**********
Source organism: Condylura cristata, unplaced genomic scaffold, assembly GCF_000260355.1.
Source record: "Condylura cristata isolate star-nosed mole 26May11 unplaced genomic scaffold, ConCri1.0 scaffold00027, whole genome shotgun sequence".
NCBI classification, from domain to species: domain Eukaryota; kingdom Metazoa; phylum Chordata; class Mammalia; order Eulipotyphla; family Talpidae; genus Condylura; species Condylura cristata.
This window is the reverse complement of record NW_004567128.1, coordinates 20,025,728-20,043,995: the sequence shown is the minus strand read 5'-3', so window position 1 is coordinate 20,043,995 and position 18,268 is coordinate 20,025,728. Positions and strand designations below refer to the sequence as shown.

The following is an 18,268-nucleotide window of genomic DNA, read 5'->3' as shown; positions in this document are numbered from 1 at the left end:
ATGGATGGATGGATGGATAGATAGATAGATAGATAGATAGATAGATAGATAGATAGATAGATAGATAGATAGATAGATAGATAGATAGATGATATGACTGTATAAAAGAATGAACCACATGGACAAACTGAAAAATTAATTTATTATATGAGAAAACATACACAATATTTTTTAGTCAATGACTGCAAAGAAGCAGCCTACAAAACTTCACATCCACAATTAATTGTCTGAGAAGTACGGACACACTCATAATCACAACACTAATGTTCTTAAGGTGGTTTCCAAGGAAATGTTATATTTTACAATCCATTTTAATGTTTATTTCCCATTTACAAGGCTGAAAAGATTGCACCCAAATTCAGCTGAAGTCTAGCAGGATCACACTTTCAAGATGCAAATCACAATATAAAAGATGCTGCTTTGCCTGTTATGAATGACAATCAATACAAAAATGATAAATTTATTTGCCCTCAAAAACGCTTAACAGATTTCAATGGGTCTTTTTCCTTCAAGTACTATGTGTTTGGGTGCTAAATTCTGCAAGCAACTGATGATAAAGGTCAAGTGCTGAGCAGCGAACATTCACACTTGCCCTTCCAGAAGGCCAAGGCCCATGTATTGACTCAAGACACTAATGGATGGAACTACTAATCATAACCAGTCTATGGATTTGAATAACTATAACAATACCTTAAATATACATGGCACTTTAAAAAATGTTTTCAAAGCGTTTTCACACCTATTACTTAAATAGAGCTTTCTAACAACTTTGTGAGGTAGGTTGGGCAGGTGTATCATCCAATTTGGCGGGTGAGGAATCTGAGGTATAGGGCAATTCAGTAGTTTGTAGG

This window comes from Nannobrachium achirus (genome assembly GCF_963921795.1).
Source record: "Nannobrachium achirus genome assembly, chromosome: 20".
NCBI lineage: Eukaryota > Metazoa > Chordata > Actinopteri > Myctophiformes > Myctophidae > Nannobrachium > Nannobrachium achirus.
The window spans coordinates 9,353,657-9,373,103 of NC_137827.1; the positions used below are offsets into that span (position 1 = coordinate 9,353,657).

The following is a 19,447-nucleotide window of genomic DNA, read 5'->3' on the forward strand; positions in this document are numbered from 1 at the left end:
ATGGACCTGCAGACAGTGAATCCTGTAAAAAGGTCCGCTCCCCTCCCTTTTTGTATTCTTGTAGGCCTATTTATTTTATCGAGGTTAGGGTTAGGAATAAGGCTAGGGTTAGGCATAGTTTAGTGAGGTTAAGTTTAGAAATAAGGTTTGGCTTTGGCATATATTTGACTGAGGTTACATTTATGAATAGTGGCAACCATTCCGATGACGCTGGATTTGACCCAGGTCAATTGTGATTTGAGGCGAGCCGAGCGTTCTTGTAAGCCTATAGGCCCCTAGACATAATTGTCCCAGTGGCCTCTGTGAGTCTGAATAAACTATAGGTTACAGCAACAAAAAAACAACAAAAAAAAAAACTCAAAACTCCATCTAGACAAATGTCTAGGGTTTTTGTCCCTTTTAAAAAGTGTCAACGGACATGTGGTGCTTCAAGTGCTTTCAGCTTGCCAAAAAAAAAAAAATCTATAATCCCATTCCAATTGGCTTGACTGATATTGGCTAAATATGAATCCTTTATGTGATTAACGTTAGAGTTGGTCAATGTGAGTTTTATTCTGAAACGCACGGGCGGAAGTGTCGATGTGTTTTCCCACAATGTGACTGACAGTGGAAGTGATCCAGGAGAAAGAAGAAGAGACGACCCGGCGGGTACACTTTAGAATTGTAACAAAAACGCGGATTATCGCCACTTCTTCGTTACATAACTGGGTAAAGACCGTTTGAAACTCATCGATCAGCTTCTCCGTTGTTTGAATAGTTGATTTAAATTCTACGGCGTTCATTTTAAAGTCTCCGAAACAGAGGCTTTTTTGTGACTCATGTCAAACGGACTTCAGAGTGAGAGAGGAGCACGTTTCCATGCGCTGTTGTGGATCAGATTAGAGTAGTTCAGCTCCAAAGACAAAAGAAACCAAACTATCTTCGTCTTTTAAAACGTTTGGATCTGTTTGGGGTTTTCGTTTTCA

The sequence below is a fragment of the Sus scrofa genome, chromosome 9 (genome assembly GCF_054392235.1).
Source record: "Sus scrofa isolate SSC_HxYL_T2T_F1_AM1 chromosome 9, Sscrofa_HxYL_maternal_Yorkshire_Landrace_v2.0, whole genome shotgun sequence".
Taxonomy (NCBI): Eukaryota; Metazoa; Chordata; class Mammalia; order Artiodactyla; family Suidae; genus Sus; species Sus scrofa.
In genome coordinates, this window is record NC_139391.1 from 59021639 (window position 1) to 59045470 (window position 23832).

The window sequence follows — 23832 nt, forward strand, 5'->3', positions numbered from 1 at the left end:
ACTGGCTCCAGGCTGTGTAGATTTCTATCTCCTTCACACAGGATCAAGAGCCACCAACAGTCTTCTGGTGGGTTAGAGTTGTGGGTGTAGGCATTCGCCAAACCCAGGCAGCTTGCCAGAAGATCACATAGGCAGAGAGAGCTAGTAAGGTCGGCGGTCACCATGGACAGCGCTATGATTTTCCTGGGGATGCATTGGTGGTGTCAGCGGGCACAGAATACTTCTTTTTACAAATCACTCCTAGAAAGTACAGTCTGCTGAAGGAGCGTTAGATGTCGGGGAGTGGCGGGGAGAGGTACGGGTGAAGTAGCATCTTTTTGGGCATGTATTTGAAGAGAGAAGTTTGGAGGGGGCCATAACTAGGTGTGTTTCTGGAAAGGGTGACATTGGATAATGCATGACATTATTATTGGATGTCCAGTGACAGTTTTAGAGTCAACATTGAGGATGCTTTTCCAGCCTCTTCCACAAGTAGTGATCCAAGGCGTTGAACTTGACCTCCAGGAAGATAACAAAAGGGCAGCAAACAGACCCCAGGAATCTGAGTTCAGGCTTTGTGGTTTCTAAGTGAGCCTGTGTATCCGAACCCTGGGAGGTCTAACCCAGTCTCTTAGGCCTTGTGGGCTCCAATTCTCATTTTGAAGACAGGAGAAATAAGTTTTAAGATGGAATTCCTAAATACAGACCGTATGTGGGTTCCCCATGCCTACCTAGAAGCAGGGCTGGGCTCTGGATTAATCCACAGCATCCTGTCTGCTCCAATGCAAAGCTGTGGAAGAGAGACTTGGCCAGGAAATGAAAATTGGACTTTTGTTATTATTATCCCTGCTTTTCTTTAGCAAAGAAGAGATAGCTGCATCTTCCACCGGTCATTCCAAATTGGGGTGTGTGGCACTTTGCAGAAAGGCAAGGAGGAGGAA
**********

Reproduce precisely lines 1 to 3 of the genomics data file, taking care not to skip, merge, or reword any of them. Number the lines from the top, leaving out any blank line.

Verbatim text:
Source organism: Condylura cristata, unplaced genomic scaffold, assembly GCF_000260355.1.
Source record: "Condylura cristata isolate star-nosed mole 26May11 unplaced genomic scaffold, ConCri1.0 scaffold00027, whole genome shotgun sequence".
NCBI classification, from domain to species: domain Eukaryota; kingdom Metazoa; phylum Chordata; class Mammalia; order Eulipotyphla; family Talpidae; genus Condylura; species Condylura cristata.